Project 6: Autostitching Mosaics

Credits to Mumu Lin for photos of San Francisco

Segment 1: Stitching Photos with Manual Correspondence

Part 1: Photo Collection

In order to obtain obtain some interesting photos for this stitching project, my friend Mumu and I took a day in San Francisco with a Canon EOS Rebel T3i camera. To take the photos, we stood at a fixed point, capturing images while rotating. The rotation was not as precise as could have been achieved with a tripod and some exposure settings were not locked, so some of the pictures came out slightly differently. However, I believe that we have obtained enough results to do some really interesting stuff.

Here are some sample photos we obtained. Most of these are part of multiple sets of redundant photos:


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Exploratorium
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Bubble Maker
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Cable Car
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Pier 39

For simplicity, the two photos I will start working with are taken from Berkeley BART. I already defined 18 points of correspondence for making a mosaic out of them, which I will use at the end of this segment.


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Berkeley BART Left
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Berkeley BART Right

Part 2: Recovering the Homography

The goal here (similar to project 4) involves finding a 3x3 transform matrix used to translate pixels across the canvas. Such involves solving a system of linear equations to find a set of variables [h11, h12, h13, h21, h22, h23, h31, h32], with h33 constrained to 1.0 for normalization. That means that a correspondence needs at least 4 (x, y) points.

Each source point (x, y) will be used to create a row in matrix A along with the destination point...

[x1, y1, 1, 0, 0, 0, x1 * px1, y1 * px1]

[0, 0, 0, x1, y1, 1, x1 * py1, y1 * py1]

... with b being [px1, py1, ...].

Since some systems might be overdetermined (i.e. more than 4 points) I use numpy's least square solver for this task.

Part 3: Rectifying by Warping

Now that the homography matrix can be retrieved, we have to define a transform that applies to every pixel of the image. To apply a homography, dot product H * [x, y, 1] to receive w * px, w * py, w, the operation I will define as warp(x, y) -> px, py.

  1. Find a bounding box to make the destination image by applying warp to the corners of the image.
  2. Map pixels in the destination image to pixels in the source image using inverse warp (H^-1). Using forward warp to map source to destination might cause black empty space.

Here is the result on a secret door from a shabu shabu restaurant in Anaheim, warped to a square.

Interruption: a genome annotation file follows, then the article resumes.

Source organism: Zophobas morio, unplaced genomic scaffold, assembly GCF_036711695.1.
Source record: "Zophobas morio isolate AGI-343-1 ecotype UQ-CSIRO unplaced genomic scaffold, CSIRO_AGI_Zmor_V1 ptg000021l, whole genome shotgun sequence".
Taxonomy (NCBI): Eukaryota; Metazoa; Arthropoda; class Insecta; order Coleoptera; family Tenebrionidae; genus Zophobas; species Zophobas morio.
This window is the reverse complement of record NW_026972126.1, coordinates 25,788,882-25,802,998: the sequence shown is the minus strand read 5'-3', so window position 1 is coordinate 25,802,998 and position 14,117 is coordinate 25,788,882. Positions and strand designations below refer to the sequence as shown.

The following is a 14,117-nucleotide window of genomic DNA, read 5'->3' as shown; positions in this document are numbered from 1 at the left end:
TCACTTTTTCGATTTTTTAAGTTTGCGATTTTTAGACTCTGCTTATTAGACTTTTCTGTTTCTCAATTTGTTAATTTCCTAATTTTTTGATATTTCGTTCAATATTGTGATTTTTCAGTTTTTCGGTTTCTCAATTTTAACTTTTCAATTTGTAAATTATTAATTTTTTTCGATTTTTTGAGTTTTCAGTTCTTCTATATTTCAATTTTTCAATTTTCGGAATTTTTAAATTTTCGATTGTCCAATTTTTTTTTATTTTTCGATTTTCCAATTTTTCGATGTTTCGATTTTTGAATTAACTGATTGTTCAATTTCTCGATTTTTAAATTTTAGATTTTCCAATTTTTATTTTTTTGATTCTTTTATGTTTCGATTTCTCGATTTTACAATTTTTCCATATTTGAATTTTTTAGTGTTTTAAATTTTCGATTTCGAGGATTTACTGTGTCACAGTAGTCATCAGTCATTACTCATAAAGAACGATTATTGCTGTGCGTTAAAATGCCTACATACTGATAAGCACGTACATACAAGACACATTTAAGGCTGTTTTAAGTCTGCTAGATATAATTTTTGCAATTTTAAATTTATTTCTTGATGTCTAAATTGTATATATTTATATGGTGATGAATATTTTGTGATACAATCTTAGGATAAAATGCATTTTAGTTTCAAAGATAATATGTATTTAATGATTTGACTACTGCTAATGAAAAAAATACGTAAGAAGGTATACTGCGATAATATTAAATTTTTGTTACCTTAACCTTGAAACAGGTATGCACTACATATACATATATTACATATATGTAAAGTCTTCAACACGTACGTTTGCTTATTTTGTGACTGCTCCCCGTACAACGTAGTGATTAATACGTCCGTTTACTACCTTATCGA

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Perspective Secret Door
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Front Door (cropped)

If you know the proportions of objects, you can also rectify into other shapes. For example, this Vanguard card has ratio 4:3.


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Draconic Overlord
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Rectified (cropped)

Part 4: Photo Mosaics

This part is much the same as the previous, except the points will be overdetermined this time and we'll need to deal with blending multiple images.

Per some suggestions from other classmates, for intersecting portions of images, I used the max function to decide which pixel to use and it turned out pretty well.


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Bart Left
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Bart Right
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Bart Mosaiced
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Candy Shop Left
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Candy Shop Right
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Candy Shop Mosaiced

You'll notice the mosaic isn't quite perfect for the candy shop, due to the level of detail here. Better precision would require more correspondence points. Additionally, the guy in the background moved slightly, causing him to ruin part of the illusion. As you probably guessed, these mosaics are merely an approximation of the same scene, as there is a variable of time involved.

Again, defining correspondences that precisely transform the picture is hard:


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Cable Car Left
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Cable Car Right
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Cable Car Mosaiced

The BART one is probably the most convincing due to the simplicity of the geometry. In the next portion of this project, we'll see how to automatically (and hopefully better) define the correspondence points to make a mosaic.